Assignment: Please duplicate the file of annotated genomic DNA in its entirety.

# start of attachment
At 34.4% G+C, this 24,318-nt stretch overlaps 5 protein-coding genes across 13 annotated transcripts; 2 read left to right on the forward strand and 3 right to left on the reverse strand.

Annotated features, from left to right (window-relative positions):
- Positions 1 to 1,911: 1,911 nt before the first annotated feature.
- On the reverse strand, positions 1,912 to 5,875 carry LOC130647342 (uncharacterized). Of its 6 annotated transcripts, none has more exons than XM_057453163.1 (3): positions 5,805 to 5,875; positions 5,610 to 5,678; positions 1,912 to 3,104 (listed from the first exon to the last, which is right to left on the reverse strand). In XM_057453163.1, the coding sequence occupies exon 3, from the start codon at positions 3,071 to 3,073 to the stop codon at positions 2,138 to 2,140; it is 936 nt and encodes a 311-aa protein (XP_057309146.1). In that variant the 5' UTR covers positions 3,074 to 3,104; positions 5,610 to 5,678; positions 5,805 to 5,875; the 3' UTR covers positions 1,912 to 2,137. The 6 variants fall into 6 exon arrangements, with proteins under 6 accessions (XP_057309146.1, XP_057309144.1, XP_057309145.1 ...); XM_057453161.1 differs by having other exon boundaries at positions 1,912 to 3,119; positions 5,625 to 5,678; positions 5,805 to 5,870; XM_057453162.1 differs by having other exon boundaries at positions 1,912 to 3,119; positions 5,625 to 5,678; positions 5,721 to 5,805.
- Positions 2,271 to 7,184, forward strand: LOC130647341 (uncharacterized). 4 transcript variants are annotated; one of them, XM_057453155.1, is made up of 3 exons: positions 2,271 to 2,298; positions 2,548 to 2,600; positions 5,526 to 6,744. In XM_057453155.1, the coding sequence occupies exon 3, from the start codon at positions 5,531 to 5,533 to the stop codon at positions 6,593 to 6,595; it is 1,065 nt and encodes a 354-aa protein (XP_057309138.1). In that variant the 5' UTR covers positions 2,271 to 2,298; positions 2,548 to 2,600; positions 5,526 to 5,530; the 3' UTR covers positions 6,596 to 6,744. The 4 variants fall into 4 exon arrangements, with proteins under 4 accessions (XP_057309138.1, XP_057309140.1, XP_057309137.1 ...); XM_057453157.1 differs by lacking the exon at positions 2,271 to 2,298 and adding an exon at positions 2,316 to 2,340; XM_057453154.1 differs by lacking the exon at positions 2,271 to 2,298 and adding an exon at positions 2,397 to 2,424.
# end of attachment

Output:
At 34.4% G+C, this 24,318-nt stretch overlaps 5 protein-coding genes across 13 annotated transcripts; 2 read left to right on the forward strand and 3 right to left on the reverse strand.

Annotated features, from left to right (window-relative positions):
- Positions 1 to 1,911: 1,911 nt before the first annotated feature.
- On the reverse strand, positions 1,912 to 5,875 carry LOC130647342 (uncharacterized). Of its 6 annotated transcripts, none has more exons than XM_057453163.1 (3): positions 5,805 to 5,875; positions 5,610 to 5,678; positions 1,912 to 3,104 (listed from the first exon to the last, which is right to left on the reverse strand). In XM_057453163.1, the coding sequence occupies exon 3, from the start codon at positions 3,071 to 3,073 to the stop codon at positions 2,138 to 2,140; it is 936 nt and encodes a 311-aa protein (XP_057309146.1). In that variant the 5' UTR covers positions 3,074 to 3,104; positions 5,610 to 5,678; positions 5,805 to 5,875; the 3' UTR covers positions 1,912 to 2,137. The 6 variants fall into 6 exon arrangements, with proteins under 6 accessions (XP_057309146.1, XP_057309144.1, XP_057309145.1 ...); XM_057453161.1 differs by having other exon boundaries at positions 1,912 to 3,119; positions 5,625 to 5,678; positions 5,805 to 5,870; XM_057453162.1 differs by having other exon boundaries at positions 1,912 to 3,119; positions 5,625 to 5,678; positions 5,721 to 5,805.
- Positions 2,271 to 7,184, forward strand: LOC130647341 (uncharacterized). 4 transcript variants are annotated; one of them, XM_057453155.1, is made up of 3 exons: positions 2,271 to 2,298; positions 2,548 to 2,600; positions 5,526 to 6,744. In XM_057453155.1, the coding sequence occupies exon 3, from the start codon at positions 5,531 to 5,533 to the stop codon at positions 6,593 to 6,595; it is 1,065 nt and encodes a 354-aa protein (XP_057309138.1). In that variant the 5' UTR covers positions 2,271 to 2,298; positions 2,548 to 2,600; positions 5,526 to 5,530; the 3' UTR covers positions 6,596 to 6,744. The 4 variants fall into 4 exon arrangements, with proteins under 4 accessions (XP_057309138.1, XP_057309140.1, XP_057309137.1 ...); XM_057453157.1 differs by lacking the exon at positions 2,271 to 2,298 and adding an exon at positions 2,316 to 2,340; XM_057453154.1 differs by lacking the exon at positions 2,271 to 2,298 and adding an exon at positions 2,397 to 2,424.